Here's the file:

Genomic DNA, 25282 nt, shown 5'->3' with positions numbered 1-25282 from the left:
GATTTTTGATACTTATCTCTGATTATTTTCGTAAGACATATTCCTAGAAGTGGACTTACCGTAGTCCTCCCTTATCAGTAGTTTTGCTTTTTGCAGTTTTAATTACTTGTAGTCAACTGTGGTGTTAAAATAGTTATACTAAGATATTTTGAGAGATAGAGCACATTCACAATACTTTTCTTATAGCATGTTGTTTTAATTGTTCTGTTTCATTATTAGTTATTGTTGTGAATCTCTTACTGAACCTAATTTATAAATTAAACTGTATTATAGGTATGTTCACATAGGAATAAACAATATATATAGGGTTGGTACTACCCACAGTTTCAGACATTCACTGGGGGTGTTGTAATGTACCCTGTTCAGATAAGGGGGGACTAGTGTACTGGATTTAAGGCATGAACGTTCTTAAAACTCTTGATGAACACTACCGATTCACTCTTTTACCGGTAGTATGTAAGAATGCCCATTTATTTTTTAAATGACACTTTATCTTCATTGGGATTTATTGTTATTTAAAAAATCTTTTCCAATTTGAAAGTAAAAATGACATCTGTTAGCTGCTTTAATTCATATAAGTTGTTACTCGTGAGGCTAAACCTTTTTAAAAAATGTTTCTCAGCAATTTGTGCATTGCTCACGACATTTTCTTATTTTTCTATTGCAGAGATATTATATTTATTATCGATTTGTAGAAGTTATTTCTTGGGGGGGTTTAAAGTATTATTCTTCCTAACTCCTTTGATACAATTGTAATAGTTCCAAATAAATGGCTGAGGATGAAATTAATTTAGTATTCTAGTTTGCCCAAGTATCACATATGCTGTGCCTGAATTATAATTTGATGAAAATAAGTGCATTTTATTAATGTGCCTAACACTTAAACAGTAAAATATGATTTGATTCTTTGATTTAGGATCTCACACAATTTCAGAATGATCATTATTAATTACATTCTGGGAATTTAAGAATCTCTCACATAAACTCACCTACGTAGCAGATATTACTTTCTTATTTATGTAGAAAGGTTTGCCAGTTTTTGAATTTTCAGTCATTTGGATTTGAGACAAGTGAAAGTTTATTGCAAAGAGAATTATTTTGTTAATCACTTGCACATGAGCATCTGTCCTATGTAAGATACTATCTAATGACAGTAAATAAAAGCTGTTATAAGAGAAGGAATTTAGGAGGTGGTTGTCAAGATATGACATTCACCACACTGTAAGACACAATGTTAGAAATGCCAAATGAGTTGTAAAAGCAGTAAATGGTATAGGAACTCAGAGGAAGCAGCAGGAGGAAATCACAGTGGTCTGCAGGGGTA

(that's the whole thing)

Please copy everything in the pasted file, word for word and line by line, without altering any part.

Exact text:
Genomic DNA, 25282 nt, shown 5'->3' with positions numbered 1-25282 from the left:
GATTTTTGATACTTATCTCTGATTATTTTCGTAAGACATATTCCTAGAAGTGGACTTACCGTAGTCCTCCCTTATCAGTAGTTTTGCTTTTTGCAGTTTTAATTACTTGTAGTCAACTGTGGTGTTAAAATAGTTATACTAAGATATTTTGAGAGATAGAGCACATTCACAATACTTTTCTTATAGCATGTTGTTTTAATTGTTCTGTTTCATTATTAGTTATTGTTGTGAATCTCTTACTGAACCTAATTTATAAATTAAACTGTATTATAGGTATGTTCACATAGGAATAAACAATATATATAGGGTTGGTACTACCCACAGTTTCAGACATTCACTGGGGGTGTTGTAATGTACCCTGTTCAGATAAGGGGGGACTAGTGTACTGGATTTAAGGCATGAACGTTCTTAAAACTCTTGATGAACACTACCGATTCACTCTTTTACCGGTAGTATGTAAGAATGCCCATTTATTTTTTAAATGACACTTTATCTTCATTGGGATTTATTGTTATTTAAAAAATCTTTTCCAATTTGAAAGTAAAAATGACATCTGTTAGCTGCTTTAATTCATATAAGTTGTTACTCGTGAGGCTAAACCTTTTTAAAAAATGTTTCTCAGCAATTTGTGCATTGCTCACGACATTTTCTTATTTTTCTATTGCAGAGATATTATATTTATTATCGATTTGTAGAAGTTATTTCTTGGGGGGGTTTAAAGTATTATTCTTCCTAACTCCTTTGATACAATTGTAATAGTTCCAAATAAATGGCTGAGGATGAAATTAATTTAGTATTCTAGTTTGCCCAAGTATCACATATGCTGTGCCTGAATTATAATTTGATGAAAATAAGTGCATTTTATTAATGTGCCTAACACTTAAACAGTAAAATATGATTTGATTCTTTGATTTAGGATCTCACACAATTTCAGAATGATCATTATTAATTACATTCTGGGAATTTAAGAATCTCTCACATAAACTCACCTACGTAGCAGATATTACTTTCTTATTTATGTAGAAAGGTTTGCCAGTTTTTGAATTTTCAGTCATTTGGATTTGAGACAAGTGAAAGTTTATTGCAAAGAGAATTATTTTGTTAATCACTTGCACATGAGCATCTGTCCTATGTAAGATACTATCTAATGACAGTAAATAAAAGCTGTTATAAGAGAAGGAATTTAGGAGGTGGTTGTCAAGATATGACATTCACCACACTGTAAGACACAATGTTAGAAATGCCAAATGAGTTGTAAAAGCAGTAAATGGTATAGGAACTCAGAGGAAGCAGCAGGAGGAAATCACAGTGGTCTGCAGGGGTA